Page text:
Republicans were successful across the country by associating the Democratic Party with the grievance-based identity politics of the “woke” progressive Left. Disrespect for the flag and the national anthem of the United States, the portrayal of all whites as colonialist oppressors and all people of color as victims, and slogans like “white privilege” and “defund the police,” helped drag Democrats down to defeat.

While the leadership of the Democratic Party did not agree with the ideas of the “woke” progressive Left, they frequently capitulated to their demands. That changed on Friday, with the passage of the Bipartisan Infrastructure Deal.

The No Labels movement, of which I am a member of the national steering committee and the Tri-State Region Leadership Council, was founded to encourage Democrats and Republicans to work together to bring about positive results for the American people. No Labels was instrumental in forming the Problem Solvers Caucus, a group of more than 50 members of the House of Representatives, evenly divided between Democrats and Republicans, committed to finding common-sense solutions to some of the most serious challenges facing us. Two years ago, the Problem Solvers Caucus laid out a plan for a bipartisan infrastructure package. Earlier this year, Governor Larry Hogan of Maryland, the National Co-Chair of No Labels, convened a summit of Governors, Senators, and Representatives to lay the foundation for a bill. Twenty Senators from both parties and President Biden agreed on a bipartisan infrastructure package. It passed in the Senate with the votes of all 50 Democrats and 19 of the 50 Republicans.

Had the House of Representatives voted on the package during the summer, it probably would have passed easily, with strong support from both parties. But members of the Progressive Caucus threatened to withhold their support. They insisted that Congress first pass a much larger bill dealing with health care, entitlements, immigration, and climate change that that has not even been written yet, which they hope to pass with Democratic votes alone. Speaker Nancy Pelosi capitulated to their demands and refused to bring the Bipartisan Infrastructure Deal to the floor of the House for a vote. Over the course of several months, attempts were made to compromise, but the left wing persisted in its obstruction. The bickering among Democrats and Speaker Pelosi constantly giving in to the leftists helped create the image that the Democratic Party is incompetent at governance and that Alexandria Ocasio-Cortez and the “Squad” were calling the shots in the Democratic Conference.

In the wake of the election, things turned around. The Black Caucus proposed a compromise under which moderate Democrats would vote yes on a procedural vote that would allow the larger bill to come to the floor and progressives would vote in favor of the infrastructure bill. This was acceptable to Speaker Pelosi, but the progressives continued to balk. This time, there would be no capitulation to progressive demands. The Bipartisan Infrastructure Deal was brought to the floor. In the end, only six Democratic Representatives voted against it. Those defections were more than offset by the support of 13 Republicans.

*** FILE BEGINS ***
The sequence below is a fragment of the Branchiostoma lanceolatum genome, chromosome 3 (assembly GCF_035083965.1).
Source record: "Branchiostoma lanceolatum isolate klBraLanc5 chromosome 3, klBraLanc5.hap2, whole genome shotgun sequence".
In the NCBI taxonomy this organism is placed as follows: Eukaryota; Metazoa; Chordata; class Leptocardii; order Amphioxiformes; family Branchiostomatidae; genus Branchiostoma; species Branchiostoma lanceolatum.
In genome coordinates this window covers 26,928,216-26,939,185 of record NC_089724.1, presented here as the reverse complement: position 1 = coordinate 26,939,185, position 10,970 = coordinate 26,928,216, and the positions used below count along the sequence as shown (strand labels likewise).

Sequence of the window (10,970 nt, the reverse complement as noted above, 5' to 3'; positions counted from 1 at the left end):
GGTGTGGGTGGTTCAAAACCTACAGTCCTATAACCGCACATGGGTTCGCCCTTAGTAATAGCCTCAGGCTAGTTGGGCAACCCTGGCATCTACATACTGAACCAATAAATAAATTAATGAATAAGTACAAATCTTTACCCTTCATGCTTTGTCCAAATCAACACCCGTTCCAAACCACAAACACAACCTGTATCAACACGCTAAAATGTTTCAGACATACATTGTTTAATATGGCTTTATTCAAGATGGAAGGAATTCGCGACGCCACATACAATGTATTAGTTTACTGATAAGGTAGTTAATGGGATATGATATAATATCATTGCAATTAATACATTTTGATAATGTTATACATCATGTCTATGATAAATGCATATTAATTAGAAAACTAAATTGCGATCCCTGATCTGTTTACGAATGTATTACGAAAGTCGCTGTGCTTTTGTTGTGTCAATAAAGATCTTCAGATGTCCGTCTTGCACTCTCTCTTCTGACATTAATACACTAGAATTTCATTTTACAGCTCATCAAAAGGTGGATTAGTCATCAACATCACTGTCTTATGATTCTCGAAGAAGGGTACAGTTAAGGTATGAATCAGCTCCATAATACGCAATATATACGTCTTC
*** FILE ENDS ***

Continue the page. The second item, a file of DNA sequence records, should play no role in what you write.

The legislation that was adopted will:

Deliver clean water to every American

Ensure every American has access to high-speed broadband Internet

Repair thousands of highways, roads, and bridges

Provide better transportation options, reduce traffic congestion, and greenhouse gas emissions with record funding for mass transit and the largest investment in rail travel since the creation of Amtrak

Upgrade our airports and ports

Build a national network of electric vehicle chargers

Upgrade the power infrastructure to provide reliable green energy

Clean up toxic chemicals and abandoned oil and gas wells and mines

Make our infrastructure resilient against climate change and extreme weather

In short, this legislation will create jobs, provide economic growth, improve the quality of life for millions of people, and provide for the largest investment yet in cleaning our environment and combating climate change. It was adopted with significant support from both parties and a vast cross-section of the public.

The adoption of the Bipartisan Infrastructure Deal gives us hope that the Democrats will abandon the path of capitulation to the demands of its most extreme members in favor of working with Republicans to find common-sense solutions to the problems facing us.

The lessons of the past week are clear.

Donald Trump is no longer President. If he seeks to return to the White House in 2024, the political debate will focus on him. Until then, the public is more interested in the people running for office and the challenges facing us today.

The agenda of the “woke” progressive Left has little support among the broader public.

Articulating a realistic positive vision for the future that can win the support of a broad cross-section of the public is the path to victory for both parties. More importantly, it is the road to a better future for all Americans.


Manny Behar, former Executive Director of the Queens Jewish Community Council and aide to public officials, now lives in the Talpiyot neighborhood in Jerusalem.  He can be reached This email address is being protected from spambots. You need JavaScript enabled to view it..